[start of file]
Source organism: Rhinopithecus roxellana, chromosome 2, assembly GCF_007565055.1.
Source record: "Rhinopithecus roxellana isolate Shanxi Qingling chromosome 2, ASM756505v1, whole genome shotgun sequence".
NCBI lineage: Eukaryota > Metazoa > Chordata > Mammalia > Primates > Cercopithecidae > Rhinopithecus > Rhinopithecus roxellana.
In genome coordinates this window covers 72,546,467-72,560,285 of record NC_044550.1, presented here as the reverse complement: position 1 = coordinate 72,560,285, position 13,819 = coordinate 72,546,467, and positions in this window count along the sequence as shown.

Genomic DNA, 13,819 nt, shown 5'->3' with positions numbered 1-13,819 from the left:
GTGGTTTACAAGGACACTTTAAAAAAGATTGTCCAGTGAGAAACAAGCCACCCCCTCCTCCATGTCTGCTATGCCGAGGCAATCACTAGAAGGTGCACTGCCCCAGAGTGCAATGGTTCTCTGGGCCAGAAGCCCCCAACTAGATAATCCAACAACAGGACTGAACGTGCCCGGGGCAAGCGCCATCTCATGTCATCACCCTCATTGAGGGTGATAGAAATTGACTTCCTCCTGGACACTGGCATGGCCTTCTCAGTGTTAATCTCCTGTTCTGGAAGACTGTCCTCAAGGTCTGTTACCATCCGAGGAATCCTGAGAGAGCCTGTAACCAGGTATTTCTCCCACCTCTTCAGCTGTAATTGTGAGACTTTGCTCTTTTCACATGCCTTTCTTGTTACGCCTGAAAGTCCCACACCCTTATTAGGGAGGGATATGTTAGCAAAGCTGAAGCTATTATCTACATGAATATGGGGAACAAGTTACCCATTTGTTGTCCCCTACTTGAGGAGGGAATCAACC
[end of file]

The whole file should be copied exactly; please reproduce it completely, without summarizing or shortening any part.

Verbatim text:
Source organism: Rhinopithecus roxellana, chromosome 2, assembly GCF_007565055.1.
Source record: "Rhinopithecus roxellana isolate Shanxi Qingling chromosome 2, ASM756505v1, whole genome shotgun sequence".
NCBI lineage: Eukaryota > Metazoa > Chordata > Mammalia > Primates > Cercopithecidae > Rhinopithecus > Rhinopithecus roxellana.
In genome coordinates this window covers 72,546,467-72,560,285 of record NC_044550.1, presented here as the reverse complement: position 1 = coordinate 72,560,285, position 13,819 = coordinate 72,546,467, and positions in this window count along the sequence as shown.

Genomic DNA, 13,819 nt, shown 5'->3' with positions numbered 1-13,819 from the left:
GTGGTTTACAAGGACACTTTAAAAAAGATTGTCCAGTGAGAAACAAGCCACCCCCTCCTCCATGTCTGCTATGCCGAGGCAATCACTAGAAGGTGCACTGCCCCAGAGTGCAATGGTTCTCTGGGCCAGAAGCCCCCAACTAGATAATCCAACAACAGGACTGAACGTGCCCGGGGCAAGCGCCATCTCATGTCATCACCCTCATTGAGGGTGATAGAAATTGACTTCCTCCTGGACACTGGCATGGCCTTCTCAGTGTTAATCTCCTGTTCTGGAAGACTGTCCTCAAGGTCTGTTACCATCCGAGGAATCCTGAGAGAGCCTGTAACCAGGTATTTCTCCCACCTCTTCAGCTGTAATTGTGAGACTTTGCTCTTTTCACATGCCTTTCTTGTTACGCCTGAAAGTCCCACACCCTTATTAGGGAGGGATATGTTAGCAAAGCTGAAGCTATTATCTACATGAATATGGGGAACAAGTTACCCATTTGTTGTCCCCTACTTGAGGAGGGAATCAACC